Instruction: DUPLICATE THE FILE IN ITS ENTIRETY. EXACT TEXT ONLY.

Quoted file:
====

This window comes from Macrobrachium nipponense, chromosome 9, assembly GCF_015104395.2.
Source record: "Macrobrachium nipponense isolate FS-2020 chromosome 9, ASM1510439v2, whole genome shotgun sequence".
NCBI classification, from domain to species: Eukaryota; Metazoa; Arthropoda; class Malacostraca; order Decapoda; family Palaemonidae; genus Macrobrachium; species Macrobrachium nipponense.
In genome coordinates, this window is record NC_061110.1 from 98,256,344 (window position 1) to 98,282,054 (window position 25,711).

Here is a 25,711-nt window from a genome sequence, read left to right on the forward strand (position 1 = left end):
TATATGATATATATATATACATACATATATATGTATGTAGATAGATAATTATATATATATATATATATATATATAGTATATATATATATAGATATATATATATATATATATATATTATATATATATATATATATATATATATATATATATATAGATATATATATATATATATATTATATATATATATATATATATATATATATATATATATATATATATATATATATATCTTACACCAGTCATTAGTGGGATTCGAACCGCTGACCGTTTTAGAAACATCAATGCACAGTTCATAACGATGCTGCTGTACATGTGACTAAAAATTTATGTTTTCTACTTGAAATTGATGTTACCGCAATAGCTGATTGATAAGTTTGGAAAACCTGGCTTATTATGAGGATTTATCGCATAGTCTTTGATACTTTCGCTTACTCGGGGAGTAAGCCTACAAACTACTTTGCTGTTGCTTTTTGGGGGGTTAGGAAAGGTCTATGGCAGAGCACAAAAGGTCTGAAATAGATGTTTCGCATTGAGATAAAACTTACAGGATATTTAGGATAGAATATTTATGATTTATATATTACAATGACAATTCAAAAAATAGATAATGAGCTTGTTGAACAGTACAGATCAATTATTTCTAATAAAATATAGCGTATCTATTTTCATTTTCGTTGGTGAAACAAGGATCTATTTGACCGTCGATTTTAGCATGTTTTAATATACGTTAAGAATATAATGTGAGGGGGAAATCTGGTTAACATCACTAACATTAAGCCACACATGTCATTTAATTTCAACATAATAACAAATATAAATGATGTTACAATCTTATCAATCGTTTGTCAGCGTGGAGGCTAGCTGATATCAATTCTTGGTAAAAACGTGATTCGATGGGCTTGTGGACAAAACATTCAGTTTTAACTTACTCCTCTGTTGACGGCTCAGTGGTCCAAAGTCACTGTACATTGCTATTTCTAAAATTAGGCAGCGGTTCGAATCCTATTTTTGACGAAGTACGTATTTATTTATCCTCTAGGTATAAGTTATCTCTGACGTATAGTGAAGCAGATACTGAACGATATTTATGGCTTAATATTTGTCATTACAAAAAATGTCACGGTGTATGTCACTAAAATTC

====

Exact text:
This window comes from Macrobrachium nipponense, chromosome 9, assembly GCF_015104395.2.
Source record: "Macrobrachium nipponense isolate FS-2020 chromosome 9, ASM1510439v2, whole genome shotgun sequence".
NCBI classification, from domain to species: Eukaryota; Metazoa; Arthropoda; class Malacostraca; order Decapoda; family Palaemonidae; genus Macrobrachium; species Macrobrachium nipponense.
In genome coordinates, this window is record NC_061110.1 from 98,256,344 (window position 1) to 98,282,054 (window position 25,711).

Here is a 25,711-nt window from a genome sequence, read left to right on the forward strand (position 1 = left end):
TATATGATATATATATATACATACATATATATGTATGTAGATAGATAATTATATATATATATATATATATATATAGTATATATATATATAGATATATATATATATATATATATATTATATATATATATATATATATATATATATATATATATAGATATATATATATATATATATTATATATATATATATATATATATATATATATATATATATATATATATATATATATCTTACACCAGTCATTAGTGGGATTCGAACCGCTGACCGTTTTAGAAACATCAATGCACAGTTCATAACGATGCTGCTGTACATGTGACTAAAAATTTATGTTTTCTACTTGAAATTGATGTTACCGCAATAGCTGATTGATAAGTTTGGAAAACCTGGCTTATTATGAGGATTTATCGCATAGTCTTTGATACTTTCGCTTACTCGGGGAGTAAGCCTACAAACTACTTTGCTGTTGCTTTTTGGGGGGTTAGGAAAGGTCTATGGCAGAGCACAAAAGGTCTGAAATAGATGTTTCGCATTGAGATAAAACTTACAGGATATTTAGGATAGAATATTTATGATTTATATATTACAATGACAATTCAAAAAATAGATAATGAGCTTGTTGAACAGTACAGATCAATTATTTCTAATAAAATATAGCGTATCTATTTTCATTTTCGTTGGTGAAACAAGGATCTATTTGACCGTCGATTTTAGCATGTTTTAATATACGTTAAGAATATAATGTGAGGGGGAAATCTGGTTAACATCACTAACATTAAGCCACACATGTCATTTAATTTCAACATAATAACAAATATAAATGATGTTACAATCTTATCAATCGTTTGTCAGCGTGGAGGCTAGCTGATATCAATTCTTGGTAAAAACGTGATTCGATGGGCTTGTGGACAAAACATTCAGTTTTAACTTACTCCTCTGTTGACGGCTCAGTGGTCCAAAGTCACTGTACATTGCTATTTCTAAAATTAGGCAGCGGTTCGAATCCTATTTTTGACGAAGTACGTATTTATTTATCCTCTAGGTATAAGTTATCTCTGACGTATAGTGAAGCAGATACTGAACGATATTTATGGCTTAATATTTGTCATTACAAAAAATGTCACGGTGTATGTCACTAAAATTC